Part Three is an interesting "Theological Themes and Reflexivity" for those of us who are comfortable with theology and the practice of pastoral care from a theological angle. It is about being God's agent of hope and encouragement, to share grace, truth, and love with people who need help in dealing with their fears, their guilt, their shame, and other debilitating emotions. Using film as a case study, we as movie-goers will be drawn into the "relational space" that the characters in the movie can help draw out. It is a chance for embedded theology to come alive through grappling with the emotional issues theologically.

Part Four is about coping with loss, violence, and coping with one's narratives. Every individual is unique and brings along narratives of both certainty and mystery. Three key themes are described. The first is loss, a common source of human suffering. It can be material losses, relational losses, intrapsychic, functional, role loss, and systemic losses.  The second is violence where power dynamics play along both physical and non-physical means. We read about people at risk feeling psychologically overwhelmed or lack the ability to cope. Care must be needed to guard against premature triggering of traumatic memories. The third theme deals with other problems like dependence, codependence, addiction, substance abuse, and problems in coping with stress. For caregivers, they need to be able to respect the limited theological abilities of the people they care for. Doehring urges us to be aware of and to be respectful about the "moral stress generated by life-limiting lived theologies - personal, familial, communal, and cultural." Referrals are recommended after about three or four counseling sessions. Suicide is also an important topic.

Part Five covers the systemic assessment to find ways in helping others deal with social oppression such as immigrant status, racism, sexism, classism, and the emotions that come with them. We can also identify resources that are available. Part Six is about planning the kind of care to liberate people from emotional enslavement via three overlapping care phases:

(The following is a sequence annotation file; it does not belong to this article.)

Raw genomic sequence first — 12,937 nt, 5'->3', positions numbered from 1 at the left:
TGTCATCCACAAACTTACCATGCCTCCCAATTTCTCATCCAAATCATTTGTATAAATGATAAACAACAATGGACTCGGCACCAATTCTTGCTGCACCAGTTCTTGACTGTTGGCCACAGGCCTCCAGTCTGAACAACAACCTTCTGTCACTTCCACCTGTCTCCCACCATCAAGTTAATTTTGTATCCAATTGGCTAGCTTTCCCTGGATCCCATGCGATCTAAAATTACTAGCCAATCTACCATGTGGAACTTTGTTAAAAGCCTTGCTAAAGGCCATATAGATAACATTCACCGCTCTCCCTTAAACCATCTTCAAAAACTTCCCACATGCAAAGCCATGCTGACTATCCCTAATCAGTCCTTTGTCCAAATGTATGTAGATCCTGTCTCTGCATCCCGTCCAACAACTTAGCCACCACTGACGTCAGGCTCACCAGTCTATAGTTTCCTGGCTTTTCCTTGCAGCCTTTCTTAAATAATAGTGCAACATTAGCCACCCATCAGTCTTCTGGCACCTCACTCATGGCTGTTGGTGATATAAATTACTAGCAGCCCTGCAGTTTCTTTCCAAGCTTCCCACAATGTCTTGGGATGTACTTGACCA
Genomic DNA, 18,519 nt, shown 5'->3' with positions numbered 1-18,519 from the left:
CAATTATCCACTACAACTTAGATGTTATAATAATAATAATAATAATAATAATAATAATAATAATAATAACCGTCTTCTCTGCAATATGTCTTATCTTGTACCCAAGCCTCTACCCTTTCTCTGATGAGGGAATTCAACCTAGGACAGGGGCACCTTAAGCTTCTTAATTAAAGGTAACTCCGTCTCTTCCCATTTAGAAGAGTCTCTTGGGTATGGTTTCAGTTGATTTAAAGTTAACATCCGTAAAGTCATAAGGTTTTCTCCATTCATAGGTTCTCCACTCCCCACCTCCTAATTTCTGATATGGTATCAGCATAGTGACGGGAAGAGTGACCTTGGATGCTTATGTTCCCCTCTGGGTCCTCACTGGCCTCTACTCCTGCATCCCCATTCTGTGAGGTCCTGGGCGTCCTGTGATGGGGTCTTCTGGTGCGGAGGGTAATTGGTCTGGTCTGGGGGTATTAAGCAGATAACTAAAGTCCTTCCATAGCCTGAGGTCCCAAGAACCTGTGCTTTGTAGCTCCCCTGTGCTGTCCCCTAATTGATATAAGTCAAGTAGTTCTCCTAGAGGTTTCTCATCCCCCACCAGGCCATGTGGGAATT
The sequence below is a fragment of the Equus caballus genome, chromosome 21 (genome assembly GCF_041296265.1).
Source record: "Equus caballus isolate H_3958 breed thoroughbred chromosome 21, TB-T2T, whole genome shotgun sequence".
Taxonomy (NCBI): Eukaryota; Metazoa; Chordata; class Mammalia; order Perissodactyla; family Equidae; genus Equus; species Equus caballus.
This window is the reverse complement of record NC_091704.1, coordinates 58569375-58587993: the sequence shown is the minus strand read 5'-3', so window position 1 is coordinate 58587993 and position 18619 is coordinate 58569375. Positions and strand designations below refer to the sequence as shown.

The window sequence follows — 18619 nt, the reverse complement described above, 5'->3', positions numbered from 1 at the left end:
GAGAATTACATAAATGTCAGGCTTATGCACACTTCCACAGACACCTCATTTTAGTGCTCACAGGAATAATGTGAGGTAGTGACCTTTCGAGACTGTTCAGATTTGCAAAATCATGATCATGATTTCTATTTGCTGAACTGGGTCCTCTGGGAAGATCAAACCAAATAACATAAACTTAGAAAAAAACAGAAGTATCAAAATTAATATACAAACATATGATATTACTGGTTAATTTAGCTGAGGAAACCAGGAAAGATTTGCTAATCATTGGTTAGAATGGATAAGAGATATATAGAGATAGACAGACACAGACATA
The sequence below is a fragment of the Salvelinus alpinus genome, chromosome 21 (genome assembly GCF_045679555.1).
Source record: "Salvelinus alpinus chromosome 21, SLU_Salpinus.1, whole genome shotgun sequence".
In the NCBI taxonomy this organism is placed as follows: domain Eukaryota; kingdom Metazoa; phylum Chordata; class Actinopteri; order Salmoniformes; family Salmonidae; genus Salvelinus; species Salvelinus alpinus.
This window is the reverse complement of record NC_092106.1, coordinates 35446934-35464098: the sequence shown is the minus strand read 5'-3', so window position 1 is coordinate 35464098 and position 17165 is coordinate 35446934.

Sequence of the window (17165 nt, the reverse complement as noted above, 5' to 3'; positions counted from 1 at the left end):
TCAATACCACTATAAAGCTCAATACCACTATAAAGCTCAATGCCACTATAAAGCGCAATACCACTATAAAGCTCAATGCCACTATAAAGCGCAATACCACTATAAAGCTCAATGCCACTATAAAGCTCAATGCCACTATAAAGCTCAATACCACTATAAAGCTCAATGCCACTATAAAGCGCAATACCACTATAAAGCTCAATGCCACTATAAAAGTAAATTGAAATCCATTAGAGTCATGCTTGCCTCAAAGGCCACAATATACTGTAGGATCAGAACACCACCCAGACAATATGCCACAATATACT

1. Phase One - Building trust through compassion, and establishing safety
  2. Phase Two - Mourning Losses and Fostering Accountability
  3. Phase Three - Reconnecting with the Goodness of Life
One of the major problems in pastoral care is to be able to enter into the lives of people and not knowing when to stop or get out. Sometimes, caregivers can get trapped. With clear understanding of the risks of pastoral care, this book can be a powerful resource to prepare caregivers on what they can do; what they cannot do; what people can or cannot do; and what only God can do. Carrie Doehring is Professor of Pastoral Care and Counseling at Iliff School of Theology in Denver, Colorado.  She is also a licensed psychologist in Massachusetts and Colorado. Ordained in the Presbyterian Church in Canada back in 1978, she is very familiar with the pastoral care environment in North American circles. This book gives us a wealth of knowledge and resources from Dr Doehring's vast experience in this field of pastoral care. Written with penetrating insight and deeply felt empathy with patients and individual narratives, she writes with academic prowess and pastoral sensitivity to the cases mentioned. At the same time, she hones her teaching skills to help readers understand her thoughts. The diagrams are clearly framed to enable readers to follow the different phases and models. Examples are rich and real. Some of the cases are so painful that readers may feel lost on how to deal with it. Thankfully, the exercises at the end of each chapter are designed to help us prepare for them as best as we can.

Every pastoral counseling case is unique because every individual is unique. Life has both stories as well as mysteries and the key is to learn to respect the limits of both. In order to know what are the constraints of self and the limits of pastoral care, one must also be self-aware. This single ability is critical. If the pastor or counselor does not know him or herself, how best can they know others? If one does not practice self care, how can one care for others? This is one reason why I would recommend a complement to this book: Soulcare or care for one's soul. Studied side by side, the reader would be much better equipped than simply having a postmodern approach. One more thing. I am aware some reader may be uncomfortable with Doehring' use of non-Christian methods, especially the Buddhist or alternative therapies. For such cases, do not abandon this book just because there are references to them. If it does not work for you, just ignore those parts.There are a lot more material in this book that can benefit Christian leaders. Trust me. This book is worth reading, especially for those of us called to the pastoral care ministry.

Rating: 4.5 stars of 5.


This book is provided to me courtesy of Westminster John Knox Press and NetGalley in exchange for an honest review. All opinions offered above are mine unless otherwise stated or implied.